Compositions happen in sound check. Compositions happen in practices. Compositions happen in the shower. Compositions happen when I wake up. Compositions happen when I dream. It’s just all the time and all around me.
You use lyrics sparingly, why is that?
That’s different in each project. The record I’m working on right now has a lot more vocals. There are a lot of things I’m bringing back from the grave. I see myself as a guitarist. When I started this project, I built it around my guitar because it’s connected to the way I write songs. I think a lot of people struggle with instrumental music because they are used to vocals. The human voice is completely separate from instruments. The human voice is so much and it’s the person and it’s very powerful.
When you think about the amount you use it, songs have a structure that’s becoming useless today. Vocals are used so much like 80% of the time. What if I did the opposite? What if vocals are the interlude? The new record I’m working on, vocals are used in a new, and exciting way that is very different. I can’t say too much about it because it doesn’t have have a release date, but it will come out next year. Vocals will be very prominent.
How do you feel about the added attention you’ve received in recent years?
I’m content. I’m breaking my balls on the new record, and that’s what I concern myself with. I like the good reviews because they’re functional. The idea is to keep creating music and have stellar musicians to be able to work with and amazing engineers and great record labels. I have been so fortunate. You need some money, but not much. Many people will volunteer to help because it’s a strong spiritual community. Getting attention gets people to come to shows and gives me a few more hundred dollars to pay the musicians who work with me and continue doing that. That’s what it means to me. I’m much more intrigued to hear a particular individual’s thought on the record. That fascinates me more than this game that music is all about reviews and gatekeepers. I appreciate it and I am fortunate, but personally, it’s not what drives me.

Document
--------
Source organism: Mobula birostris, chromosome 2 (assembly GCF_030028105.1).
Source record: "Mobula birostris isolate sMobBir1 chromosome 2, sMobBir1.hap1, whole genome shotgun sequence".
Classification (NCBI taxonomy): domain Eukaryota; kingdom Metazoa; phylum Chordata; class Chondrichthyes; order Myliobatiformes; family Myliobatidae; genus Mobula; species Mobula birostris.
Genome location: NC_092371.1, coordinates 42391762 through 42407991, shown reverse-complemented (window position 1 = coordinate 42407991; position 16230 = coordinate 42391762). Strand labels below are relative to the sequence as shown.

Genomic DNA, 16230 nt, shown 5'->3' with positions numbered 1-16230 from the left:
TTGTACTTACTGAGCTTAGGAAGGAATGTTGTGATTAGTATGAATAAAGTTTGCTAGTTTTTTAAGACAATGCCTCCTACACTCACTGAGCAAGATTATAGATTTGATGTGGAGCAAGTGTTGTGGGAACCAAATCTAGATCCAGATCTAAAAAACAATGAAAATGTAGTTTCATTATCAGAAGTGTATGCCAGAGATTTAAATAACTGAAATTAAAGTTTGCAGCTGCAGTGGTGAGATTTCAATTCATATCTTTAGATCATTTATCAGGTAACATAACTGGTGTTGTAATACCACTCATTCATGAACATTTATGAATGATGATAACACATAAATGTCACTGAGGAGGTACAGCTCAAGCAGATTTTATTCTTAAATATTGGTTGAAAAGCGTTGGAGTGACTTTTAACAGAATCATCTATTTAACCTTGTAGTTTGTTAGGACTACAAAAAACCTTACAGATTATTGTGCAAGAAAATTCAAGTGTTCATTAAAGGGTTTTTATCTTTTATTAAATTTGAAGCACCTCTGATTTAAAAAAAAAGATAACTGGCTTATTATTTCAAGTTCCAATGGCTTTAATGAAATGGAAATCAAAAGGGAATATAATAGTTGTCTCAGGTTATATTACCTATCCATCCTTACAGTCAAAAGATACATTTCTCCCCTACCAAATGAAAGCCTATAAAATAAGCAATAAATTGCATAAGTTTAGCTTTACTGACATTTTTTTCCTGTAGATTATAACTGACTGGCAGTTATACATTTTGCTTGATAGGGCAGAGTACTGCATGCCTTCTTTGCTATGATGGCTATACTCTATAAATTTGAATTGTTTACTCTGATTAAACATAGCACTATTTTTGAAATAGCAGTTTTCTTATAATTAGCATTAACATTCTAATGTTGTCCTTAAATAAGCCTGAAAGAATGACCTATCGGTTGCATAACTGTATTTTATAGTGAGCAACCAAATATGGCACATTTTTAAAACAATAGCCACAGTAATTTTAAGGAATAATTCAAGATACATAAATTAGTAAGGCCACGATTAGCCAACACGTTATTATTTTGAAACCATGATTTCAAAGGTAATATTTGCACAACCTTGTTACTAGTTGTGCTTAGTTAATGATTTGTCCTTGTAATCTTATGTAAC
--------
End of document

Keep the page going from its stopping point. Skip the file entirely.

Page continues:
I enjoy communicating with the audience and getting their input and ideas. I love talking to people about what they get from the record. The records are very open to interpretation. You can add a lot of your own ideas to the music. If I’m lucky, I get to do that for the rest of my life.
I feel like Monotonix embodied who I was in my 20s and really absorbed all that energy and craziness. Seeing your shows now in my 30s represents this era in my life. Introspective, fluid, etc.
I feel exactly the same way. My story is the same. I was in Monotonix in my 20s and now I’m in my 30s doing my solo project. That’s the kind of feedback I’m interested in getting rather than a good review. I think you need to appreciate the music, and be aware of it. The way it presents itself is important.
I think a big part of what I’m trying to present to the world is a different way of hearing things. Hopefully, that might help people think about different ways of seeing, smelling, touching and feeling things.
What do you want your lasting legacy to be?
That’s a huge one and it will probably change in a year. If you asked me in my 20s it would have been something stupid and I would have regret having said. Let’s see if I can swing an apathetic answer that I won’t read when I’m 40 and think, “Fuck, what an asshole.” I think people have the ability to think in very different ways than we think. Society and a lot of powers around us from childhood through adulthood affect us in very different ways and are hidden and we don’t always see them. I think a big part of what I’m trying to present to the world is a different way of hearing things. Hopefully, that might help people think about different ways of seeing, smelling, touching and feeling things.